Then, four years after the publication of the mega-bestselling The Bell Curve, the Free Press rejected Jensen’s 1998 magnum opus, The g Factor. Thereafter, some 50 publishers turned down what Charles Murray once described in National Review as “a book that an academic publisher should kill for”—before Praeger agreed to publish it.
I remember asking Susan Spilka, Wiley’s Manager of Corporate Communications, why Wiley decided to pass on The g Factor after reviewing it for ten months and despite the recommendation of their psychology editor. Her response: “I have no idea and we’ll probably never know. Chances are it wasn’t a quality factor.” She seemed surprised at having to answer this uncomfortable question.
Jensen stood out as an educator in that he valued the opportunity to assist anyone interested in finding out about the research endeavors that occupied much of his career. In May 1989, as a mere novice freelance writer, I contacted him with an idea for an article on how well his IQ research had held up over the intervening 20 years. Jensen replied with a lengthy letter and suggested further sources, one an edited volume by Sohan and Celia Modgil, Arthur Jensen: Consensus and Controversy provided a unique exchange between critics and supporters. (This is one of three published Festschrifts on Jensen: the others are The Scientific Study of General Intelligence by Helmuth Nyborg and a special edition of the journal Intelligence, edited by Douglas K. Detterman).
An on-again, off-again correspondence continued over several years. In 1991, I met Jensen for lunch at a local restaurant near his home and spent 2-3 hours discussing IQ-related topics. For someone of his stature, Jensen was incredibly hospitable. His vast range of knowledge on any number of subjects made him an engaging and incredibly fascinating conversationalist.
Jensen mentioned the problems that Daniel Seligman had in getting a publisher for his 1992 book, A Question of Intelligence: The IQ Debate in America. Jensen considered Seligman, a Fortune magazine columnist, one of the better general-interest writers who covered IQ research. He also told me, guardedly and without naming names, that two authors (Richard Herrnstein and Charles Murray) were writing The Bell Curve and accurately predicted the subsequent controversy. We covered various topics, including eugenics (he thought it was feasible) and the work of Raymond Cattell.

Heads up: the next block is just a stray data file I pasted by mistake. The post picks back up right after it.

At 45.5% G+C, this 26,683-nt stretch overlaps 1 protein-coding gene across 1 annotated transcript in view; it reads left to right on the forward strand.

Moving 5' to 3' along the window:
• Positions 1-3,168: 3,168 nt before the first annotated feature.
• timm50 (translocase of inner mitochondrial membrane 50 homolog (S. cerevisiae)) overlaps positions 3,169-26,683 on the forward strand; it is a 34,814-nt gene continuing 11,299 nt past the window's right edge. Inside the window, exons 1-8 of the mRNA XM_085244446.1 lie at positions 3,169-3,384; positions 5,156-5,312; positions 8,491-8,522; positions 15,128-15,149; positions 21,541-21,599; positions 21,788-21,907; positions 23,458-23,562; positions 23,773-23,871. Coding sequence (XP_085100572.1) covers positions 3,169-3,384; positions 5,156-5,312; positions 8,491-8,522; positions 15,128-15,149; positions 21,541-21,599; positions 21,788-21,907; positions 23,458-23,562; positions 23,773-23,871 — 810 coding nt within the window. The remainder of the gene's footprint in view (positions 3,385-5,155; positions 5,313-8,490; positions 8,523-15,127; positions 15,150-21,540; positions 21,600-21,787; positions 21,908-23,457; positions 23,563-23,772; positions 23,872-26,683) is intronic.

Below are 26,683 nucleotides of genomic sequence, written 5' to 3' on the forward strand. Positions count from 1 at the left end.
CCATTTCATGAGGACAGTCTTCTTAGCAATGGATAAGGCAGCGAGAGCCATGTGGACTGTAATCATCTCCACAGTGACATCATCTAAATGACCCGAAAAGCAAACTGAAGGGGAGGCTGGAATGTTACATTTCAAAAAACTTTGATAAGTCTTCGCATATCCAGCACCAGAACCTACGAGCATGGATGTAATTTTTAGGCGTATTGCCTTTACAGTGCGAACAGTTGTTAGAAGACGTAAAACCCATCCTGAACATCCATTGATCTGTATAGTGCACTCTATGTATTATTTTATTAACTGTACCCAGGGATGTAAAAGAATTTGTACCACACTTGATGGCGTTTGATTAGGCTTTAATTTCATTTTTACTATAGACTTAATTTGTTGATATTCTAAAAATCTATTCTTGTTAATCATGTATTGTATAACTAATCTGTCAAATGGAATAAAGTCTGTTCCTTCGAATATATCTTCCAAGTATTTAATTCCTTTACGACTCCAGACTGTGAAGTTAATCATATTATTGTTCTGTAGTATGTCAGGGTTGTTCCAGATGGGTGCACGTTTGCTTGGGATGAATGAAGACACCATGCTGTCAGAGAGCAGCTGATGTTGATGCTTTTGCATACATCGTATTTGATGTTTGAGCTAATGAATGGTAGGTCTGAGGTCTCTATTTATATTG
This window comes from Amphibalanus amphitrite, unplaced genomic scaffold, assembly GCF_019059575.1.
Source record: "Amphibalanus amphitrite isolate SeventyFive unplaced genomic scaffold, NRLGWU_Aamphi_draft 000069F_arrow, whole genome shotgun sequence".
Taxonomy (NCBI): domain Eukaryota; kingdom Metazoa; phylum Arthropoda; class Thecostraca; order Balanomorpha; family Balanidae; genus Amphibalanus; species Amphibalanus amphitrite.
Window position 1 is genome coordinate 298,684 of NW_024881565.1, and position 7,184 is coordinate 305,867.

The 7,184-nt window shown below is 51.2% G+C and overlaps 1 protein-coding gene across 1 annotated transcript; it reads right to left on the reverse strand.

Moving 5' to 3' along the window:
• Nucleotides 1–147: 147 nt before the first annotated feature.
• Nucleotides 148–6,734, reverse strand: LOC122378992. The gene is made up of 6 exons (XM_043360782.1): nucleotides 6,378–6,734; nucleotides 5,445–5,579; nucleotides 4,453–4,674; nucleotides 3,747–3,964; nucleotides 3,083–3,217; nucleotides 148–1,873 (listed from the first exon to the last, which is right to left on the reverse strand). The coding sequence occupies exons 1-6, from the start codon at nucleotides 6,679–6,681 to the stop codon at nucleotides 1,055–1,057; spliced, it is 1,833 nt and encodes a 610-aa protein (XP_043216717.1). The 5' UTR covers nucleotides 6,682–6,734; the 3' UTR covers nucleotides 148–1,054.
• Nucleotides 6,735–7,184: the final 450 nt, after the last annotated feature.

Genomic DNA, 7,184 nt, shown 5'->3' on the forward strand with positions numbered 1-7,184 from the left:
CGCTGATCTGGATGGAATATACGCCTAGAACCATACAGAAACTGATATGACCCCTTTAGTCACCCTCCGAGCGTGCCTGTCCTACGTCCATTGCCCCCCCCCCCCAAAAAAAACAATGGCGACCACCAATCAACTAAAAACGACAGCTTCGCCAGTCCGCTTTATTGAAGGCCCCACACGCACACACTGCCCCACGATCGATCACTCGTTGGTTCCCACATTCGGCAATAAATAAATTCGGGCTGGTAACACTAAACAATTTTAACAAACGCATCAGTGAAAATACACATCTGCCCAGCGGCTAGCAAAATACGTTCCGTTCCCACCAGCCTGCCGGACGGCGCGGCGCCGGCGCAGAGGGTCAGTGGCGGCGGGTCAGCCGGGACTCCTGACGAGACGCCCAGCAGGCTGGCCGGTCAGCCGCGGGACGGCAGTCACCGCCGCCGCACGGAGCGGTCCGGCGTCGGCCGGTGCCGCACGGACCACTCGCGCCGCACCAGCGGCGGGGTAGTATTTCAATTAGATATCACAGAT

Jensen never forgot a former student, or for that matter anyone who wrote to him. (This was pre-email, when people actually wrote letters). I remember that at the end of our lunch he went out of his way to mail a letter to Lee Edson, the science writer who had profiled Jensen in the New York Times Magazine some 22 years earlier [“Jensenism, n. The Theory That IQ Is Largely Determined by the Genes,” August 31, 1969]. Edson had coined the term Jensenism—the belief that intelligence is highly heritable and that genes play a role in black-white differences—and Jensen, who regarded the profile as one of the more informative and objective in print, had remained in touch.
An outstanding educator will spark the curiosity of a student. My own contact with Jensen broadened my interest to other areas of psychology, notably the ever-expanding subfield of personality research. (Phillip Anthony Vernon’s final chapter in the Nyborg Festschrift, “Jensen as a Teacher and Mentor,” has more on Jensen’s helpfulness to graduate students and former teaching assistants.)
From its early days, intelligence research has had competing theories: a general factor of intelligence, “g” (Charles Spearman); multiple factors (for example, Louis Thurstone’s findings on primary abilities); or a hierarchical approach including both specialized abilities and a general factor (John B. Carroll).
Jensen’s work over the years shifted toward Spearman’s general intelligence concept. His last book, Clocking the Mind: Mental Chronometry and Individual Differences (2006) was an exhaustive review of the use of reaction and inspection time experiments in the speed of information processing. Reaction time experiments reach back to Francis Galton; Jensen contributed several new papers to the literature and explained in meticulous detail the relationship to general intelligence.
Jensen enjoyed classical music and opera. One of his favorite conductors was Arturo Toscanini. He played the clarinet and in his youth considered playing for an orchestra. Instead, he dedicated his life to the less harmonious pursuit of scientific truth.
My last, unexpected contact with Arthur Jensen: receiving an inscribed copy of Clocking the Mind in the mail.
I’ll be forever grateful for the generosity of this outstanding educator and psychology pioneer. As should be the nation.
Kevin Lamb (email him), managing editor of The Social Contract, is a former library assistant for Newsweek and managing editor of Human Events. He was also assistant editor of the Evans-Novak Political Report.